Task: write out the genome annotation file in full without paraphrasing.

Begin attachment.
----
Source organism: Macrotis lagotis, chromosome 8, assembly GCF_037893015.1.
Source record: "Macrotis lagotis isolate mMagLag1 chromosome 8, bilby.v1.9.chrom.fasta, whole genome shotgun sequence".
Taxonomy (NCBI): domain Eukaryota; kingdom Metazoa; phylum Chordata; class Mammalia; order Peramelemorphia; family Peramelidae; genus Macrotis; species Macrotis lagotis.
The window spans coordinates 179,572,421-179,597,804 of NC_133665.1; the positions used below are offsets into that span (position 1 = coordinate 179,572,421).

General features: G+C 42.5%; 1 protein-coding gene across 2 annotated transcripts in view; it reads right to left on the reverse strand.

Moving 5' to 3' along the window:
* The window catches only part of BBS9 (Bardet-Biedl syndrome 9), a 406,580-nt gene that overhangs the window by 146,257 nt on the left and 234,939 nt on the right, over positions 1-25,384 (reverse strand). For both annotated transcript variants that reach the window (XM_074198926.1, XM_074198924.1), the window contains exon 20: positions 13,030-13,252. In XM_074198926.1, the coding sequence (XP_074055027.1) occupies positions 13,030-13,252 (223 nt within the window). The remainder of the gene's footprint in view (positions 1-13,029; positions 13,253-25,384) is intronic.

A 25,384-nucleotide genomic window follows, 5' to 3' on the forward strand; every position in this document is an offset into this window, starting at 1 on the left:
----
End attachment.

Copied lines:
Source organism: Macrotis lagotis, chromosome 8, assembly GCF_037893015.1.
Source record: "Macrotis lagotis isolate mMagLag1 chromosome 8, bilby.v1.9.chrom.fasta, whole genome shotgun sequence".
Taxonomy (NCBI): domain Eukaryota; kingdom Metazoa; phylum Chordata; class Mammalia; order Peramelemorphia; family Peramelidae; genus Macrotis; species Macrotis lagotis.
The window spans coordinates 179,572,421-179,597,804 of NC_133665.1; the positions used below are offsets into that span (position 1 = coordinate 179,572,421).

General features: G+C 42.5%; 1 protein-coding gene across 2 annotated transcripts in view; it reads right to left on the reverse strand.

Moving 5' to 3' along the window:
* The window catches only part of BBS9 (Bardet-Biedl syndrome 9), a 406,580-nt gene that overhangs the window by 146,257 nt on the left and 234,939 nt on the right, over positions 1-25,384 (reverse strand). For both annotated transcript variants that reach the window (XM_074198926.1, XM_074198924.1), the window contains exon 20: positions 13,030-13,252. In XM_074198926.1, the coding sequence (XP_074055027.1) occupies positions 13,030-13,252 (223 nt within the window). The remainder of the gene's footprint in view (positions 1-13,029; positions 13,253-25,384) is intronic.

A 25,384-nucleotide genomic window follows, 5' to 3' on the forward strand; every position in this document is an offset into this window, starting at 1 on the left: